condenser microphone - [Also called capacitor microphone but more properly, the correct name is electrostatic microphone.] Invented by Wente in 1916, a microphone design where a condenser (the original name for capacitor) is created by stretching a thin diaphragm in front of a metal disc (the backplate). By positioning the two surfaces very close together an electrical capacitor is created whose capacitance varies as a function of sound pressure. Any change in sound pressure causes the diaphragm to move, which changes the distance between the two surfaces. If the capacitor is first given an electrical charge (polarized) then this movement changes the capacitance, and if the charge is fixed, then the backplate voltage varies proportionally to the sound pressure. In order to create the fixed charge, condenser microphones require external voltage (polarizing voltage) to operate. This is normally supplied in the form of phantom power from the microphone preamp or the mixing console.

conductance - The real part of admittance.

cone of confusion - If a sound presented to one ear is within an on-axis cone, then it is not possible to locate it, due to the head blocking the sound from reaching the other ear (or attenuates it so much that the brain ignores it). (The listener can tell from which side the sound comes from but cannot locate it within the cone.) There is a similar effect for sounds occurring exactly in front, or to the rear, where the sound does reach each ear but with the identical level and direction causing localization confusion. If the sound is not heard differently by each ear, we cannot accurately localize the source. This is called the "cone of confusion."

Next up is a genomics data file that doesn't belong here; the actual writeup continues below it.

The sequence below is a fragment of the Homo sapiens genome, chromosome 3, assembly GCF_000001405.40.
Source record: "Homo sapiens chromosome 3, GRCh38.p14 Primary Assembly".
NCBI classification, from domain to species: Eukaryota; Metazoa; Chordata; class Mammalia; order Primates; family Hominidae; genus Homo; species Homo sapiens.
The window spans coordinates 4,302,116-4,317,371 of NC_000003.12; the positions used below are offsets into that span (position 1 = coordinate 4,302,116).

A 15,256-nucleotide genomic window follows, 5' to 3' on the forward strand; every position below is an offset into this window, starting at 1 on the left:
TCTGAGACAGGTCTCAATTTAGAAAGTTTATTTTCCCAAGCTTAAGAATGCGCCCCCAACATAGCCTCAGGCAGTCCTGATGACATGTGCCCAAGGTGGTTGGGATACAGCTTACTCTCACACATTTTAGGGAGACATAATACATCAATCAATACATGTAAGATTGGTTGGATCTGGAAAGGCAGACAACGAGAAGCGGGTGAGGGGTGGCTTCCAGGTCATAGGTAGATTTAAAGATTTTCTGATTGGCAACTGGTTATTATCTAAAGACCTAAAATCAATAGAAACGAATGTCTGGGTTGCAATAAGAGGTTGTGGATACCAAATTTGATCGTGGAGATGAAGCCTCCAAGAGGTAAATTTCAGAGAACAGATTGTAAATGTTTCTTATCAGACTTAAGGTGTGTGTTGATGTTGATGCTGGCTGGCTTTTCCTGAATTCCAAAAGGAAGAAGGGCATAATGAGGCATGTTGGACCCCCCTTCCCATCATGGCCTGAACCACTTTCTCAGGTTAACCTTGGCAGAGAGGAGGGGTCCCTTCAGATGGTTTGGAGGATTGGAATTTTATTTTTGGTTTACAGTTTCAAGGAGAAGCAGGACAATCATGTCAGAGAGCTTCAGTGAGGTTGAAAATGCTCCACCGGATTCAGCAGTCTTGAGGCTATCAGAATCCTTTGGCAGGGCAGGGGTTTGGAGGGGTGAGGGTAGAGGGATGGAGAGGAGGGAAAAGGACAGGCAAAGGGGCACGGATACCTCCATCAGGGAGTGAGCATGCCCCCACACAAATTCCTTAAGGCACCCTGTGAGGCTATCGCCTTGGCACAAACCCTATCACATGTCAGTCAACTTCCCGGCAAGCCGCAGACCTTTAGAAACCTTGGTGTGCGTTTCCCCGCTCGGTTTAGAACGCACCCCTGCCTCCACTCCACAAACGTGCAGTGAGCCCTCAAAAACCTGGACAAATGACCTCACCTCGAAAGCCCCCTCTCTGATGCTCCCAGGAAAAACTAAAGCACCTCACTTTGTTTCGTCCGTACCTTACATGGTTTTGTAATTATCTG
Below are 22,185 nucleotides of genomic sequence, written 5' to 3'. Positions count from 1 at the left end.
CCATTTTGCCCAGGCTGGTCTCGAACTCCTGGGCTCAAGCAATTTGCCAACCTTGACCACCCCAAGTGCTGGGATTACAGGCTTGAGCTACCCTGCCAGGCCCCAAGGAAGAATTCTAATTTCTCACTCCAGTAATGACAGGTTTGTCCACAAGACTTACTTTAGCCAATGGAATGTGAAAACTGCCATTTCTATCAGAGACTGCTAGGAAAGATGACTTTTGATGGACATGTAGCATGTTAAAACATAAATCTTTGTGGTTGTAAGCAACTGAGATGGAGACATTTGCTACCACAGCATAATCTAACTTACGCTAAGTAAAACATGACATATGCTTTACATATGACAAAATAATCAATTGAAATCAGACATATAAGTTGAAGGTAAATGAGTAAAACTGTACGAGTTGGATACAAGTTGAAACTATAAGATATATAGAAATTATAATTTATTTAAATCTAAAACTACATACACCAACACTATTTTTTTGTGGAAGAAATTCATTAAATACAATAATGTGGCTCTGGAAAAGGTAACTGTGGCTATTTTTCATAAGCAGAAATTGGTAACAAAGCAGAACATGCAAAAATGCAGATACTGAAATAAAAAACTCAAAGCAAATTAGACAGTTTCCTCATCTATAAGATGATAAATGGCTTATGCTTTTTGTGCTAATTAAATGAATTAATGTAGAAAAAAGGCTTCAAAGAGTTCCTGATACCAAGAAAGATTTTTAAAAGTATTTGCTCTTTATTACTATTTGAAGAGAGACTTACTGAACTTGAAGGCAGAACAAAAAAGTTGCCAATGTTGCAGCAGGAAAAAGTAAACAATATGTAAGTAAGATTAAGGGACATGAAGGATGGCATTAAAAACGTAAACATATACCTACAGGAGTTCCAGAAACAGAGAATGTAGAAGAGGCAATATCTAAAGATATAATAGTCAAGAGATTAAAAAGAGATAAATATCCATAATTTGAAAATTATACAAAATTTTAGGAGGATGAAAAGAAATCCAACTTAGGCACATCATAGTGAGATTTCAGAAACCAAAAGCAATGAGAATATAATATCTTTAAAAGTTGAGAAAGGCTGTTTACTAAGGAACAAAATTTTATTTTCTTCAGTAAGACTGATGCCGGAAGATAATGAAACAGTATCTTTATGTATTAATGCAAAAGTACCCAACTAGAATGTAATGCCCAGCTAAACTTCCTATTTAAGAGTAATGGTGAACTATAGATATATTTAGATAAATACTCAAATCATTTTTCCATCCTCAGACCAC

CONEQ (convolution equalization) - A trademark of Real Sound Lab for their automated EQ system.

conjunto - A style of popular dance music originating along the border between Texas and Mexico, characterized by the use of accordion, drums, and 12-string bass guitar and traditionally based on polka, waltz, and bolero rhythms. [AHD]

connectionless - Protocols where the host sends messages without establishing connection with the recipients.

connection-oriented - Protocols where the host sends messages directly to a connected receiver (as opposed to connectionless above), i.e., the protocol requires a confirmed channel before transmission. TCP/IP is connection-oriented.